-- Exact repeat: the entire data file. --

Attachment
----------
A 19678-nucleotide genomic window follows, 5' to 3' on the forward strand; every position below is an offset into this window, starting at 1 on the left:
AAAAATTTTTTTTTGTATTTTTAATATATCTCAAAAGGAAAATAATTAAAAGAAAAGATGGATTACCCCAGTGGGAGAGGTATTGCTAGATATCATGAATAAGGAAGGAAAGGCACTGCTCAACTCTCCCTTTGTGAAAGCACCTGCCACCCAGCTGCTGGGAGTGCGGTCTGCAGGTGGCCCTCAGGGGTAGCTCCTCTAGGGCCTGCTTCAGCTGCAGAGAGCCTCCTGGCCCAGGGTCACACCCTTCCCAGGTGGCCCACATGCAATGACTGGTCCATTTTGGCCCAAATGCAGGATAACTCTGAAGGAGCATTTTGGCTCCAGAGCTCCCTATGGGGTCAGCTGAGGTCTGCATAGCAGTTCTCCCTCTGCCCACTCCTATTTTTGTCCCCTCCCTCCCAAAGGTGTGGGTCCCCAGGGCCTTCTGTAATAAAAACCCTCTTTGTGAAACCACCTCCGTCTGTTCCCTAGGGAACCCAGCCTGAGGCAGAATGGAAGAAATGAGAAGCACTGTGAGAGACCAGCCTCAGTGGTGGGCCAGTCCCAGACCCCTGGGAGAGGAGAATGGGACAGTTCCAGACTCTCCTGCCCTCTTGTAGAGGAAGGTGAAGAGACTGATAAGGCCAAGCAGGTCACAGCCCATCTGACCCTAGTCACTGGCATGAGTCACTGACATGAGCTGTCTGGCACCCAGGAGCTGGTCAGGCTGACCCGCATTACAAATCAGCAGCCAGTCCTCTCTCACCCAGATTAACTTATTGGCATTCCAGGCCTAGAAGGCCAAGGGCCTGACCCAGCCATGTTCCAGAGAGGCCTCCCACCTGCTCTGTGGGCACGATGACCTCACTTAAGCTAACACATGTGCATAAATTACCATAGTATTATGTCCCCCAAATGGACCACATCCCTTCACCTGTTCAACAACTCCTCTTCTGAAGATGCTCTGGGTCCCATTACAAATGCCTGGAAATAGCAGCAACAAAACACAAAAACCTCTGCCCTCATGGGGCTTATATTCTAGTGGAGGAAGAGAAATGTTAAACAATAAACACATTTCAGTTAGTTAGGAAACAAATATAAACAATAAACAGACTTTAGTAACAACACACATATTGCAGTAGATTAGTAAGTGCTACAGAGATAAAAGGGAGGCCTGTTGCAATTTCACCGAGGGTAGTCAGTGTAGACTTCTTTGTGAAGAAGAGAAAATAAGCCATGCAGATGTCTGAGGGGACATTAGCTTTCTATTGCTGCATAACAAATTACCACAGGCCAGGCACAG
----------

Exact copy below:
A 19678-nucleotide genomic window follows, 5' to 3' on the forward strand; every position below is an offset into this window, starting at 1 on the left:
AAAAATTTTTTTTTGTATTTTTAATATATCTCAAAAGGAAAATAATTAAAAGAAAAGATGGATTACCCCAGTGGGAGAGGTATTGCTAGATATCATGAATAAGGAAGGAAAGGCACTGCTCAACTCTCCCTTTGTGAAAGCACCTGCCACCCAGCTGCTGGGAGTGCGGTCTGCAGGTGGCCCTCAGGGGTAGCTCCTCTAGGGCCTGCTTCAGCTGCAGAGAGCCTCCTGGCCCAGGGTCACACCCTTCCCAGGTGGCCCACATGCAATGACTGGTCCATTTTGGCCCAAATGCAGGATAACTCTGAAGGAGCATTTTGGCTCCAGAGCTCCCTATGGGGTCAGCTGAGGTCTGCATAGCAGTTCTCCCTCTGCCCACTCCTATTTTTGTCCCCTCCCTCCCAAAGGTGTGGGTCCCCAGGGCCTTCTGTAATAAAAACCCTCTTTGTGAAACCACCTCCGTCTGTTCCCTAGGGAACCCAGCCTGAGGCAGAATGGAAGAAATGAGAAGCACTGTGAGAGACCAGCCTCAGTGGTGGGCCAGTCCCAGACCCCTGGGAGAGGAGAATGGGACAGTTCCAGACTCTCCTGCCCTCTTGTAGAGGAAGGTGAAGAGACTGATAAGGCCAAGCAGGTCACAGCCCATCTGACCCTAGTCACTGGCATGAGTCACTGACATGAGCTGTCTGGCACCCAGGAGCTGGTCAGGCTGACCCGCATTACAAATCAGCAGCCAGTCCTCTCTCACCCAGATTAACTTATTGGCATTCCAGGCCTAGAAGGCCAAGGGCCTGACCCAGCCATGTTCCAGAGAGGCCTCCCACCTGCTCTGTGGGCACGATGACCTCACTTAAGCTAACACATGTGCATAAATTACCATAGTATTATGTCCCCCAAATGGACCACATCCCTTCACCTGTTCAACAACTCCTCTTCTGAAGATGCTCTGGGTCCCATTACAAATGCCTGGAAATAGCAGCAACAAAACACAAAAACCTCTGCCCTCATGGGGCTTATATTCTAGTGGAGGAAGAGAAATGTTAAACAATAAACACATTTCAGTTAGTTAGGAAACAAATATAAACAATAAACAGACTTTAGTAACAACACACATATTGCAGTAGATTAGTAAGTGCTACAGAGATAAAAGGGAGGCCTGTTGCAATTTCACCGAGGGTAGTCAGTGTAGACTTCTTTGTGAAGAAGAGAAAATAAGCCATGCAGATGTCTGAGGGGACATTAGCTTTCTATTGCTGCATAACAAATTACCACAGGCCAGGCACAG